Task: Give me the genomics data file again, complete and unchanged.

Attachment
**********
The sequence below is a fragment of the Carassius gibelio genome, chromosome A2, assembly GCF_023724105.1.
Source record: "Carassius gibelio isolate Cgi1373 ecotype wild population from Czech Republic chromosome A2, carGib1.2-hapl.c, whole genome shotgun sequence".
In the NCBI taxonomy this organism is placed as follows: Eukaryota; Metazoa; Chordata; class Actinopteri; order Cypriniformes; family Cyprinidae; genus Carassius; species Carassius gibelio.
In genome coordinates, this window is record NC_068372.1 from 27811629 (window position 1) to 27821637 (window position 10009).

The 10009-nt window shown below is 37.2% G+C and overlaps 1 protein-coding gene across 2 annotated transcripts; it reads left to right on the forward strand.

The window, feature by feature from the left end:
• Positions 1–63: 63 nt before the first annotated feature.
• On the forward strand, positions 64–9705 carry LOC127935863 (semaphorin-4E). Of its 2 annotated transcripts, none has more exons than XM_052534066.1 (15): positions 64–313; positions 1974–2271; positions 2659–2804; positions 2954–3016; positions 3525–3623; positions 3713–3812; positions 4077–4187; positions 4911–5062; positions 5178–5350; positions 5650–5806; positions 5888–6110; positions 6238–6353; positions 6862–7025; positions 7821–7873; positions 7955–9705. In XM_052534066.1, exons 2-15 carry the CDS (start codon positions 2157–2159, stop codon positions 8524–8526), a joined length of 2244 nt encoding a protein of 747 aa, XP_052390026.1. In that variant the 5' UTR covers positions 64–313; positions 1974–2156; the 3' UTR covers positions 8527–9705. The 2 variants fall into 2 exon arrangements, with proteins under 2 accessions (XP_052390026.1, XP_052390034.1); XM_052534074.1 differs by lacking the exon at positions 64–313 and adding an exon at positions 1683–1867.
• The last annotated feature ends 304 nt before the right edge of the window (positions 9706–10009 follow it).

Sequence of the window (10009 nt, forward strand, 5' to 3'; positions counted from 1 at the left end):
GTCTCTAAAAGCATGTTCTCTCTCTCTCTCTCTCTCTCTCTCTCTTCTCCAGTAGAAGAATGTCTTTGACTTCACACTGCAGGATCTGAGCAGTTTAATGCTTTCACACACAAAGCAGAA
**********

The sequence below is a fragment of the Carassius gibelio genome, chromosome A2, assembly GCF_023724105.1.
Source record: "Carassius gibelio isolate Cgi1373 ecotype wild population from Czech Republic chromosome A2, carGib1.2-hapl.c, whole genome shotgun sequence".
In the NCBI taxonomy this organism is placed as follows: Eukaryota; Metazoa; Chordata; class Actinopteri; order Cypriniformes; family Cyprinidae; genus Carassius; species Carassius gibelio.
In genome coordinates, this window is record NC_068372.1 from 27811629 (window position 1) to 27821637 (window position 10009).

The 10009-nt window shown below is 37.2% G+C and overlaps 1 protein-coding gene across 2 annotated transcripts; it reads left to right on the forward strand.

The window, feature by feature from the left end:
• Positions 1–63: 63 nt before the first annotated feature.
• On the forward strand, positions 64–9705 carry LOC127935863 (semaphorin-4E). Of its 2 annotated transcripts, none has more exons than XM_052534066.1 (15): positions 64–313; positions 1974–2271; positions 2659–2804; positions 2954–3016; positions 3525–3623; positions 3713–3812; positions 4077–4187; positions 4911–5062; positions 5178–5350; positions 5650–5806; positions 5888–6110; positions 6238–6353; positions 6862–7025; positions 7821–7873; positions 7955–9705. In XM_052534066.1, exons 2-15 carry the CDS (start codon positions 2157–2159, stop codon positions 8524–8526), a joined length of 2244 nt encoding a protein of 747 aa, XP_052390026.1. In that variant the 5' UTR covers positions 64–313; positions 1974–2156; the 3' UTR covers positions 8527–9705. The 2 variants fall into 2 exon arrangements, with proteins under 2 accessions (XP_052390026.1, XP_052390034.1); XM_052534074.1 differs by lacking the exon at positions 64–313 and adding an exon at positions 1683–1867.
• The last annotated feature ends 304 nt before the right edge of the window (positions 9706–10009 follow it).

Sequence of the window (10009 nt, forward strand, 5' to 3'; positions counted from 1 at the left end):
GTCTCTAAAAGCATGTTCTCTCTCTCTCTCTCTCTCTCTCTCTCTTCTCCAGTAGAAGAATGTCTTTGACTTCACACTGCAGGATCTGAGCAGTTTAATGCTTTCACACACAAAGCAGAA